Sunday, 20 July 2014

18 June to 18 July 2014

As discussed previously, on 18 June 2014 the weather shifted, the early June delayed start to the melt season came to an end and the melt season started in earnest. Now data is available for 18 July 2014, so I'm giving a brief summary of the sea ice situation one month on.

Notes: The region I describe as the Arctic Ocean is Beaufort, round to Barents, Greenland Sea, Central Arctic, and the Canadian Arctic Archipelago (CAA). Greenland Sea and the CAA are arguably not the Arctic Ocean, however ice state here contributes to the minimum, which is why I include them as Arctic Ocean. All extent and area are from the Wipneus data set derived from NSIDC gridded sea ice concentration data.

I'm not going into detail with regards the weather, however sea level pressure for 18 June to 17 July shows that the average over the Arctic Ocean remains high.
NCEP/NCAR timeseries can only be plotted on a regional basis, unless one processes the source data and I've not got round to that.

Temperatures continue to be low, with some areas showing temperatures below the 1981 to 2010 average. Due to the central nature of the high pressure shown above, a dipole between the west and east Arctic does not appear to be strong this year. Air seems to be circulating over the Arctic Ocean and remains cold.

However considering the anomalies from the 1980 to 1999 baseline, both extent and area are more typical of post 2007 years than of the 1990s or 1980s.

As with last year, despite differences in weather continuing to evolve, the impact of sea ice changes since 2007 seems to remain strong.

Both extent and area are very low in the long term context within the Arctic Ocean, which takes me on to compactness, which is defined as the ratio Area/Extent. What has marked recent weeks is positive compactness, area has not been falling as one would expect for the extent falls seen this year. However compactness has now gone negative.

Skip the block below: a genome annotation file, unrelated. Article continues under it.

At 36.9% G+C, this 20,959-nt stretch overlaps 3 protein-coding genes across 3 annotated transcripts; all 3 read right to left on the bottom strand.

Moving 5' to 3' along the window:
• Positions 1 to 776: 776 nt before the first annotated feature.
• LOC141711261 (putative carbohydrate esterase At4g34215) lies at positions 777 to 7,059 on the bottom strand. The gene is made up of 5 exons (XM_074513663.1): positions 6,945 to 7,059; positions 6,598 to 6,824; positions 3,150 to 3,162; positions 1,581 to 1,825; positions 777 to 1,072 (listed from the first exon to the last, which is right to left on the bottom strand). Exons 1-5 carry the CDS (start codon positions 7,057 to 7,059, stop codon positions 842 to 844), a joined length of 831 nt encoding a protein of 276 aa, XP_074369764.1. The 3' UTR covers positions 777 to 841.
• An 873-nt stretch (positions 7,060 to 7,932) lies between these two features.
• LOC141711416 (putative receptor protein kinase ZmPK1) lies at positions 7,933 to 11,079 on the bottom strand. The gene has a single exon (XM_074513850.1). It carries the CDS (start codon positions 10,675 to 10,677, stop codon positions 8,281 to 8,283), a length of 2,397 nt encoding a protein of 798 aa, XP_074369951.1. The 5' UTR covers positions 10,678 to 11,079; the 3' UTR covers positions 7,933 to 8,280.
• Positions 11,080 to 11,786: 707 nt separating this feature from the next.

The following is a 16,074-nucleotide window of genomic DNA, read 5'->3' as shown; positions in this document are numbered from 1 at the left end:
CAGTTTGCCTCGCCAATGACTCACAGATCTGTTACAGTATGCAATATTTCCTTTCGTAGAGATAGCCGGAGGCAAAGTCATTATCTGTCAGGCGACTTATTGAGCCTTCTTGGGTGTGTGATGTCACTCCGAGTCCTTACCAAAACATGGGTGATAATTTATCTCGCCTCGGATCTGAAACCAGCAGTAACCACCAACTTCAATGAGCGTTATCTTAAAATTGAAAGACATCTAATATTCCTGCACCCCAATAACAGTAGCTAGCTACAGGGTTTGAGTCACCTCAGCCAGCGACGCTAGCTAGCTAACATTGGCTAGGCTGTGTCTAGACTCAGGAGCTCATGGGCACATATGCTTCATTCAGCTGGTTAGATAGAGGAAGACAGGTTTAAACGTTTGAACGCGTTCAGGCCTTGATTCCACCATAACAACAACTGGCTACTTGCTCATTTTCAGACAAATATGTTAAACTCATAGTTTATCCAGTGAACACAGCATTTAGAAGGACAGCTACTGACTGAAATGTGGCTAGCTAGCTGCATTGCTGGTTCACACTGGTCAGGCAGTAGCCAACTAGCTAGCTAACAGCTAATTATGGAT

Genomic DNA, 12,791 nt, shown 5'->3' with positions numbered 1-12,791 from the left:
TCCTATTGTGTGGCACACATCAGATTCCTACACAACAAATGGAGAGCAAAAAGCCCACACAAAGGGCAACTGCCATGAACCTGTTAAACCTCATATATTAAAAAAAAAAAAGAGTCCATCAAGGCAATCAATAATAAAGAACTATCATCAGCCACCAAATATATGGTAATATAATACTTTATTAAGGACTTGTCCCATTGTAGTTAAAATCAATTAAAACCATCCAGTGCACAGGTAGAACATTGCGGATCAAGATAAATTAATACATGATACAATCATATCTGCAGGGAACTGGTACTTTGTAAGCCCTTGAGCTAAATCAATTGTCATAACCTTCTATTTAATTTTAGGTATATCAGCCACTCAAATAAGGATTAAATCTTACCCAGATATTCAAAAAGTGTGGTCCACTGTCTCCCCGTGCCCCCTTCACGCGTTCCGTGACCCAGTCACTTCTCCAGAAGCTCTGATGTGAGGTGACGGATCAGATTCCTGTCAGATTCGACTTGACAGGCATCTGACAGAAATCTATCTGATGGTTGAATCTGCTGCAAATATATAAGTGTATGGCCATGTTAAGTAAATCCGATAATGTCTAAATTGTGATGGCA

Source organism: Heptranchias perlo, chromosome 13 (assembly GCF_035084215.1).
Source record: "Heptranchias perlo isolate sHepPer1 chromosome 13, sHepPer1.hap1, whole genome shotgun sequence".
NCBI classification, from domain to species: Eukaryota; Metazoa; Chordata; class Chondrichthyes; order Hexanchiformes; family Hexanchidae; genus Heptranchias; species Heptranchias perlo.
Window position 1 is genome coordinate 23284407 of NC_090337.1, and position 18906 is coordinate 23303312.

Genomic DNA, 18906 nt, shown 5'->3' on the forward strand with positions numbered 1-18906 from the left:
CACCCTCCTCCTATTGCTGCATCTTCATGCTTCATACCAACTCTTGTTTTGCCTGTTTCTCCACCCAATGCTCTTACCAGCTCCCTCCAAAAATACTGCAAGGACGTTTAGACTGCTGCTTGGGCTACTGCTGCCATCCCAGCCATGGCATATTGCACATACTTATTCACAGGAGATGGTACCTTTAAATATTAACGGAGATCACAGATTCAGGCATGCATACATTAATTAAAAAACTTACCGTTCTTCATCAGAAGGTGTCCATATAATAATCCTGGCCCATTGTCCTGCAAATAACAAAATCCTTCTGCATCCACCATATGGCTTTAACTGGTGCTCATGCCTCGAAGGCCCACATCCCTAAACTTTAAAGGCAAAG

First the anomalies of compactness (baseline 1980 to 1999), with each year in the graph below showing compactness anomalies from 1 July to 18 July.

Having been positive for 2014, unlike the generally negative compactness anomalies of recent years, compactness went negative in recent days.

Looking at a timeseries of compactness anomalies shows that compactness fell below average for the first sustained period since 29 July 2014. The trend seems to be strongly downward, in other words compactness is reducing at a greater rate than the 1980 to 1999 average.

However there is more detail in the data. I've plotted compactness anomalies from a 1980 to 1999 baseline, this is broken down into a stacked bar chart of the regions within the Arctic Ocean, and a line plot of compactness for the Arctic Ocean.

Presented like this it becomes clear that the failure of loss of area, which has led to Arctic Ocean compactness being above average is almost totally due to the Central Arctic and Canadian Arctic Archipelago. The ESS is only marginally below average, but the rest of the peripheral seas of the Arctic have below average compactness. Why is this? I'm considering that, but haven't come up with anything firm as yet.